At some point, I noticed that I was getting a fair amount of spam from MacLean—emails touting her wine recommendations or announcing her latest product lines. I took a look at her website, and noticed that she had won quite a few awards (including world’s best wine writer) and wasn’t shy about advertising it. Again, I had the impression that she didn’t really know all that much about wine, but between the spamming and the self-promotion, it was clear she was relentlessly ambitious—the Tracy Flick of wine writing. I didn’t have a problem with that; we’re all brands now, so we’re told, and if she was more enterprising and energetic about building her brand than the rest of us, good for her. I did find it somewhat odd that she never seemed to interact with other wine writers. We are a small, incestuous tribe, united by our passion for wine, our poverty, and our fixation with Robert Parker, and we all chat with one another. Yet, as far as I could tell, MacLean existed in her own bubble, engaging only with her followers.
But while she largely kept her distance from other wine writers, she evidently helped herself to their tasting notes and posted them behind her paywall without proper attribution (citing the names of the critics and their respective publications). Given that she allegedly took the notes from a buying guide in which full attribution was given, one can only conclude that she was trying to pass them off as original material. That’s a big-time infraction, the sort of thing that would likely end a career at a reputable journal, and while it might have been an innocent mistake, this is not the first time that her journalistic integrity has been called into question (sock puppetry is never a smart idea).
Meanwhile, the pay-to-play allegations—which, again, she denies—have sparked an interesting debate. A few wine writers have said that opening boxes filled with samples and sorting, storing, and tasting the bottles can be a chore and that there is nothing wrong with charging wineries a fee for the time and effort. Uh-huh. It has also been suggested that charging for reviews is no more unethical than taking press trips or attending tastings hosted by wineries. I don’t buy that, either. Sure, the people sponsoring junkets or hosting tastings hope to receive favorable coverage, but that doesn’t mean a writer is obliged to provide it. I don’t take press trips, but I certainly attend tastings that are of interest to me. Occasionally I write about them, more often I don’t. However, attending a tasting put on by a winery or an importer is very different than telling a winery that you won’t review its cabernet unless it pays you.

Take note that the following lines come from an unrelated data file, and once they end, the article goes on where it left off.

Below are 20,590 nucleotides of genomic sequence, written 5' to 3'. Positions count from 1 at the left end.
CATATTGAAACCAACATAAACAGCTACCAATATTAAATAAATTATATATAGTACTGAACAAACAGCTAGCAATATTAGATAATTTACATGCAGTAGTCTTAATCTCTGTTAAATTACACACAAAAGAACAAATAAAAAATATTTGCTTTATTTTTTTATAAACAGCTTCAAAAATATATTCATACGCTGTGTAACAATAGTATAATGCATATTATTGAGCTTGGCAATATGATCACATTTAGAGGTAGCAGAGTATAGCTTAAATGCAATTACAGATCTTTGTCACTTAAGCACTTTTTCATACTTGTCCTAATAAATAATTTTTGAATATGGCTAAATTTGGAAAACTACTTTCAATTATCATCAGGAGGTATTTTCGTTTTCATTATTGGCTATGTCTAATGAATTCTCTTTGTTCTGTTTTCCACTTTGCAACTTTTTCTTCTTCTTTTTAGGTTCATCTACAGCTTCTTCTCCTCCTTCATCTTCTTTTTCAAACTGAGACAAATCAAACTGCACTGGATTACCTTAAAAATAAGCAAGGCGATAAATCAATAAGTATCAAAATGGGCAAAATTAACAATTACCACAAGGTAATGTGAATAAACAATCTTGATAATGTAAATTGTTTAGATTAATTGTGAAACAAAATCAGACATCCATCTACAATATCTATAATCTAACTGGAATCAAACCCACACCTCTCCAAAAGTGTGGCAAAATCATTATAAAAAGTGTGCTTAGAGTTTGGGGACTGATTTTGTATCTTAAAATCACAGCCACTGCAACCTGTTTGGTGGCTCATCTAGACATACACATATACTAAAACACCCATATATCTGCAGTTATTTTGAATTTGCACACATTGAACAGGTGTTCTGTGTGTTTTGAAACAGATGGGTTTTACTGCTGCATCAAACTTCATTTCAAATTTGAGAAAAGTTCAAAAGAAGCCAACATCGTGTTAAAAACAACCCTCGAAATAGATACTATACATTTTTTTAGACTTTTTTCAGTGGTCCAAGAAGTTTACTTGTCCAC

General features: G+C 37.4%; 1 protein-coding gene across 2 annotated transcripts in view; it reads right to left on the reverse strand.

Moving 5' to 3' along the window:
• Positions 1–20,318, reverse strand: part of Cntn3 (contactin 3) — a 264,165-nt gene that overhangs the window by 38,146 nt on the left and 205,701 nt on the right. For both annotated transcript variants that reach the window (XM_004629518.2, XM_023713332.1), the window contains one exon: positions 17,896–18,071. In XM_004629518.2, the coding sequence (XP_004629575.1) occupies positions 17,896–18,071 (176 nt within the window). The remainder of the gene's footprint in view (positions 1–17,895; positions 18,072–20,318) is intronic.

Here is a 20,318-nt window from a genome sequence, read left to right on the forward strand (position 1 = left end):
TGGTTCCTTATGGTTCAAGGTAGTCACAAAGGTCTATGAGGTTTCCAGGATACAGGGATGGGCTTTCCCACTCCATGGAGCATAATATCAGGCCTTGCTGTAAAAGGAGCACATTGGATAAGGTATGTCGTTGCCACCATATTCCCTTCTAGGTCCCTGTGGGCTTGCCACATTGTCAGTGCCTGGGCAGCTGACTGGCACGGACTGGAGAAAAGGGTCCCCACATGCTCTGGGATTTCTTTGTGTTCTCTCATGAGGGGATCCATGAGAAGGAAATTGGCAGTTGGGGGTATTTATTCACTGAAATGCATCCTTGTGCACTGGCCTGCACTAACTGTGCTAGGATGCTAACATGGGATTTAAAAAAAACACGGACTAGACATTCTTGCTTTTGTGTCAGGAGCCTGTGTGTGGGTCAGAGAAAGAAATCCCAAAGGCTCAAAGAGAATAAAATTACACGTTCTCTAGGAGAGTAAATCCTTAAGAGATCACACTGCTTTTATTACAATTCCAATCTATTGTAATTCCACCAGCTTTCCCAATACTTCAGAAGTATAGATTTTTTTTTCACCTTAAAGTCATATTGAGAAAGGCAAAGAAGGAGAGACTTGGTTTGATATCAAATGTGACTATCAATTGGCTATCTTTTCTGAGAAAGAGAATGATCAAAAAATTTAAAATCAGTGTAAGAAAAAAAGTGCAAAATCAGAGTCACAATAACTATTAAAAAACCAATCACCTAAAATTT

No doubt, some people regard the MacLean matter as just more navel-gazing on the part of wine writers, and there’s an element of truth to that (we do like to talk about ourselves—a lot!). But I think corruption and misconduct ought to be exposed, and kudos to Palate Press for bringing to light MacLean’s cutting-and-pasting, as well as her possible pay-to-play shenanigans. It appears that MacLean didn’t disclose these practices to her readers; now that this information is public, those readers can make a more informed judgment about her trustworthiness. With so much wine content being put into circulation these days without editorial supervision, we wine hacks really do need to police ourselves, and I think Palate Press has served up a great example of journalistic self-regulation.
In the absence of an NHL season, it’s good to have another reason to talk about Canada, and let’s hope MacLean is promptly dispatched to the penalty box.